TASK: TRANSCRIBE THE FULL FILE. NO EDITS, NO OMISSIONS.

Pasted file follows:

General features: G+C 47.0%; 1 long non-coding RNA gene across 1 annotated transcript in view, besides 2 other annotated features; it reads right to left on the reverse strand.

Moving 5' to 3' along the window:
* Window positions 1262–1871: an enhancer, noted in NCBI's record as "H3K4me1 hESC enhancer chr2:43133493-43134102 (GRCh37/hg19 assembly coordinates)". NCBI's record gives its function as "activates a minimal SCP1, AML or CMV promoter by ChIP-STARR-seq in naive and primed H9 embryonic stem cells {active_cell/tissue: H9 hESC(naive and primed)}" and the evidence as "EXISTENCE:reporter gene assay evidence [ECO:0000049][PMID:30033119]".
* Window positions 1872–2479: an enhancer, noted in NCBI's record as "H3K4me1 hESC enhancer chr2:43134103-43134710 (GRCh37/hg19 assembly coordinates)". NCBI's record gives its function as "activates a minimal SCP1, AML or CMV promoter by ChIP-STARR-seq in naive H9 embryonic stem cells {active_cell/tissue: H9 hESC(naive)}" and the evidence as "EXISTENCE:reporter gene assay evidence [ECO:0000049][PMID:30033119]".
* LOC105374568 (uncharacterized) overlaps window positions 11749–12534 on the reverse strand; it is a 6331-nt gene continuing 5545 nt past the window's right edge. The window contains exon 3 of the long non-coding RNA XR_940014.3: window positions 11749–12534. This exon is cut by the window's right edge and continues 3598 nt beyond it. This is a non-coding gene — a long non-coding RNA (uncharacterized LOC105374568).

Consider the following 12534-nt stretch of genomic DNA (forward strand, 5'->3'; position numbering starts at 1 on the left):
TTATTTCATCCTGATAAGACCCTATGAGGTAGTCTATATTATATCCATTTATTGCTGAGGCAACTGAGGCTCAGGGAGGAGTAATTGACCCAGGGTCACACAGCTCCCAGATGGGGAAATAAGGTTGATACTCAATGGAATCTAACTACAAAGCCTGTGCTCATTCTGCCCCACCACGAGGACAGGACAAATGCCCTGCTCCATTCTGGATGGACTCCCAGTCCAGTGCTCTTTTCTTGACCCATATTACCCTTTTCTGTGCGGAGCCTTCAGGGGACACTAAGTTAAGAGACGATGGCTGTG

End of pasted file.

General features: G+C 47.0%; 1 long non-coding RNA gene across 1 annotated transcript in view, besides 2 other annotated features; it reads right to left on the reverse strand.

Moving 5' to 3' along the window:
* Window positions 1262–1871: an enhancer, noted in NCBI's record as "H3K4me1 hESC enhancer chr2:43133493-43134102 (GRCh37/hg19 assembly coordinates)". NCBI's record gives its function as "activates a minimal SCP1, AML or CMV promoter by ChIP-STARR-seq in naive and primed H9 embryonic stem cells {active_cell/tissue: H9 hESC(naive and primed)}" and the evidence as "EXISTENCE:reporter gene assay evidence [ECO:0000049][PMID:30033119]".
* Window positions 1872–2479: an enhancer, noted in NCBI's record as "H3K4me1 hESC enhancer chr2:43134103-43134710 (GRCh37/hg19 assembly coordinates)". NCBI's record gives its function as "activates a minimal SCP1, AML or CMV promoter by ChIP-STARR-seq in naive H9 embryonic stem cells {active_cell/tissue: H9 hESC(naive)}" and the evidence as "EXISTENCE:reporter gene assay evidence [ECO:0000049][PMID:30033119]".
* LOC105374568 (uncharacterized) overlaps window positions 11749–12534 on the reverse strand; it is a 6331-nt gene continuing 5545 nt past the window's right edge. The window contains exon 3 of the long non-coding RNA XR_940014.3: window positions 11749–12534. This exon is cut by the window's right edge and continues 3598 nt beyond it. This is a non-coding gene — a long non-coding RNA (uncharacterized LOC105374568).

Consider the following 12534-nt stretch of genomic DNA (forward strand, 5'->3'; position numbering starts at 1 on the left):
TTATTTCATCCTGATAAGACCCTATGAGGTAGTCTATATTATATCCATTTATTGCTGAGGCAACTGAGGCTCAGGGAGGAGTAATTGACCCAGGGTCACACAGCTCCCAGATGGGGAAATAAGGTTGATACTCAATGGAATCTAACTACAAAGCCTGTGCTCATTCTGCCCCACCACGAGGACAGGACAAATGCCCTGCTCCATTCTGGATGGACTCCCAGTCCAGTGCTCTTTTCTTGACCCATATTACCCTTTTCTGTGCGGAGCCTTCAGGGGACACTAAGTTAAGAGACGATGGCTGTG